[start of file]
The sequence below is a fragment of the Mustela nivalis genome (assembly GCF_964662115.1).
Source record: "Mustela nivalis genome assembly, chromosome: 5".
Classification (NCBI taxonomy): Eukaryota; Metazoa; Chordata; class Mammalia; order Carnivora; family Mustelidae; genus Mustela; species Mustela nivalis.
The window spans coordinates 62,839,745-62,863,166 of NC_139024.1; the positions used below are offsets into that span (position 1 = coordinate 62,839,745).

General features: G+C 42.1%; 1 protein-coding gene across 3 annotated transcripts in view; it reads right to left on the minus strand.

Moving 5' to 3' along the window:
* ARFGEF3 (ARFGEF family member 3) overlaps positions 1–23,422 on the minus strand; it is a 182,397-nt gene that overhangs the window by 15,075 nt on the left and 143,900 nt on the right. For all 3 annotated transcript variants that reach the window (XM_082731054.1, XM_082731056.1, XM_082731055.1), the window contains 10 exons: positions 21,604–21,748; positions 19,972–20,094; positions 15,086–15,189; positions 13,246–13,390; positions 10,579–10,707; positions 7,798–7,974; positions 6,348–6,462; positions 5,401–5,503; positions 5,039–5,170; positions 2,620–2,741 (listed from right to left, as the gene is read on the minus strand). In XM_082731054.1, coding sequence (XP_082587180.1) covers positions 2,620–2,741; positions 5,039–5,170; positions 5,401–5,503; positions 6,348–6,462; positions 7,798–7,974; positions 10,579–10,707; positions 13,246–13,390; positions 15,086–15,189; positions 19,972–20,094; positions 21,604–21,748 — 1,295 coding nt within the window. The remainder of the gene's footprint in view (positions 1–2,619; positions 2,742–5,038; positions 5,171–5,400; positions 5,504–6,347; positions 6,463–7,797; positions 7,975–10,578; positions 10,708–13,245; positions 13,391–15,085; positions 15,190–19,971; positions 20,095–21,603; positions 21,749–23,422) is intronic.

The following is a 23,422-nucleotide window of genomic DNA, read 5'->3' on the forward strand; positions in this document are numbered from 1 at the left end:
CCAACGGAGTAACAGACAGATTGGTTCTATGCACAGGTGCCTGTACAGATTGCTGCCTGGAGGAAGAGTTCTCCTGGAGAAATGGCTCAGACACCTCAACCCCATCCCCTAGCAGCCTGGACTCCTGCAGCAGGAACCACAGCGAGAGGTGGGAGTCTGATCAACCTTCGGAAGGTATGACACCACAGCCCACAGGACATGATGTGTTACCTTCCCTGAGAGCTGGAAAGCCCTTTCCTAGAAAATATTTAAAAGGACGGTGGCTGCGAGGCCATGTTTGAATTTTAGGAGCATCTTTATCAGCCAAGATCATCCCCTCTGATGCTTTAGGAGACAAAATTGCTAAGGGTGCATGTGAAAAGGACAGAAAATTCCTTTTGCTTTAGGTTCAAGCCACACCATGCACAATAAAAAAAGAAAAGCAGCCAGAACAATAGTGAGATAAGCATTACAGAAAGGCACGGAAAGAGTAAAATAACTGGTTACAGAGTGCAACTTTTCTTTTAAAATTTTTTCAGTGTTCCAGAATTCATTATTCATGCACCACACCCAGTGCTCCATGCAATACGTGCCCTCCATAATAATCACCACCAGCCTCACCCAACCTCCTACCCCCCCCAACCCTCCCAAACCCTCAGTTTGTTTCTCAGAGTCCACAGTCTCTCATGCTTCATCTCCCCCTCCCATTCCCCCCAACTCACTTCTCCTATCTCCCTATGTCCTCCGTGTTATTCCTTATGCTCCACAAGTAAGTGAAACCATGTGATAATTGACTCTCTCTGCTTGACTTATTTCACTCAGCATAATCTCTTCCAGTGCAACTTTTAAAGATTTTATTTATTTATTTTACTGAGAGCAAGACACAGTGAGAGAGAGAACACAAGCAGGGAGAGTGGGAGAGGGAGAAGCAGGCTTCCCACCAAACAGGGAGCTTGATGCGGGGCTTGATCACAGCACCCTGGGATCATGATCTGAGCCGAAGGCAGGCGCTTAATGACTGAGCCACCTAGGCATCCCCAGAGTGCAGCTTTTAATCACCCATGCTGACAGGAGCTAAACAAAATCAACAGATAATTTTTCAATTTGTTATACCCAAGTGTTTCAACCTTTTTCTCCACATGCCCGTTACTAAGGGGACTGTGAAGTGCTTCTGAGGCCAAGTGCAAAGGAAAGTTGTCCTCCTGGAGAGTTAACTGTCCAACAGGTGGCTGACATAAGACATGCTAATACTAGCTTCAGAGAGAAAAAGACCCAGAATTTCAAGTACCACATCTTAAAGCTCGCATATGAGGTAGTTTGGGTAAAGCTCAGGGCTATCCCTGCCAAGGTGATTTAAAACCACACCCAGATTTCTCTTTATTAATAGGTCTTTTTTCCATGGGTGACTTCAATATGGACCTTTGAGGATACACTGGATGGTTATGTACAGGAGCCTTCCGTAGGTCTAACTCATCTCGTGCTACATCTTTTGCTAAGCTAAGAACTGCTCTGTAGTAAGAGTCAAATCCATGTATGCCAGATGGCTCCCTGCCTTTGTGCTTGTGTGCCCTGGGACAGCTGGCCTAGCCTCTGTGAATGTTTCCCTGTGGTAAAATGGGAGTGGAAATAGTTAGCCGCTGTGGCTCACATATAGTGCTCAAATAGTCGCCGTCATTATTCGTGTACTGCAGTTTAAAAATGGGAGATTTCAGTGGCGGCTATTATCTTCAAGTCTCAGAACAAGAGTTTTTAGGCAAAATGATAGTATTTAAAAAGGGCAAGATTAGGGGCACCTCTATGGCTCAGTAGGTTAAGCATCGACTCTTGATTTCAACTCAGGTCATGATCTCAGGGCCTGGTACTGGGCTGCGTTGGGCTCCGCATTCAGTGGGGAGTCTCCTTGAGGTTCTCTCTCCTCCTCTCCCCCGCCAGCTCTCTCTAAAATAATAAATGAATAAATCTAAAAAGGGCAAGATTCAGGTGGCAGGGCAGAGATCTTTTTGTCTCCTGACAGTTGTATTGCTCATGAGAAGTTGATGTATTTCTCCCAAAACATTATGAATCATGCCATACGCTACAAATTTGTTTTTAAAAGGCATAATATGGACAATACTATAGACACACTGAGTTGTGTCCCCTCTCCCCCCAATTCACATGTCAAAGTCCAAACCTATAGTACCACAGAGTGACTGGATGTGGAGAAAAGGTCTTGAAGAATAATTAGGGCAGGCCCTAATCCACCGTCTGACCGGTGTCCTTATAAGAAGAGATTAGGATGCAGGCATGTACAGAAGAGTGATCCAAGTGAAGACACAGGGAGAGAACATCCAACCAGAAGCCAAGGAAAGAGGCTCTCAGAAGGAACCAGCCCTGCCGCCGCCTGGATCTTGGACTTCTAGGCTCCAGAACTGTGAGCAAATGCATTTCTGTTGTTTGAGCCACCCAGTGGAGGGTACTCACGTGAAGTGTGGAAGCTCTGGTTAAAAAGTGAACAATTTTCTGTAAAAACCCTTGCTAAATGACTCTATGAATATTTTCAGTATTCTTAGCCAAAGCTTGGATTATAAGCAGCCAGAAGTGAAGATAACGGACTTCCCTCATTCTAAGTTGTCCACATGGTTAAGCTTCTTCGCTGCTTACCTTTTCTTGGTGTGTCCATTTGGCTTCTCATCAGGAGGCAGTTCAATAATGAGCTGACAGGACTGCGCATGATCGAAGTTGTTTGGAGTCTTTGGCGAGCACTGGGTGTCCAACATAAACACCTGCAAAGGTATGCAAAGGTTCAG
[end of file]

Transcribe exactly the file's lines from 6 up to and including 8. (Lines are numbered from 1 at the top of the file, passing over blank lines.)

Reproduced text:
Moving 5' to 3' along the window:
* ARFGEF3 (ARFGEF family member 3) overlaps positions 1–23,422 on the minus strand; it is a 182,397-nt gene that overhangs the window by 15,075 nt on the left and 143,900 nt on the right. For all 3 annotated transcript variants that reach the window (XM_082731054.1, XM_082731056.1, XM_082731055.1), the window contains 10 exons: positions 21,604–21,748; positions 19,972–20,094; positions 15,086–15,189; positions 13,246–13,390; positions 10,579–10,707; positions 7,798–7,974; positions 6,348–6,462; positions 5,401–5,503; positions 5,039–5,170; positions 2,620–2,741 (listed from right to left, as the gene is read on the minus strand). In XM_082731054.1, coding sequence (XP_082587180.1) covers positions 2,620–2,741; positions 5,039–5,170; positions 5,401–5,503; positions 6,348–6,462; positions 7,798–7,974; positions 10,579–10,707; positions 13,246–13,390; positions 15,086–15,189; positions 19,972–20,094; positions 21,604–21,748 — 1,295 coding nt within the window. The remainder of the gene's footprint in view (positions 1–2,619; positions 2,742–5,038; positions 5,171–5,400; positions 5,504–6,347; positions 6,463–7,797; positions 7,975–10,578; positions 10,708–13,245; positions 13,391–15,085; positions 15,190–19,971; positions 20,095–21,603; positions 21,749–23,422) is intronic.

The following is a 23,422-nucleotide window of genomic DNA, read 5'->3' on the forward strand; positions in this document are numbered from 1 at the left end: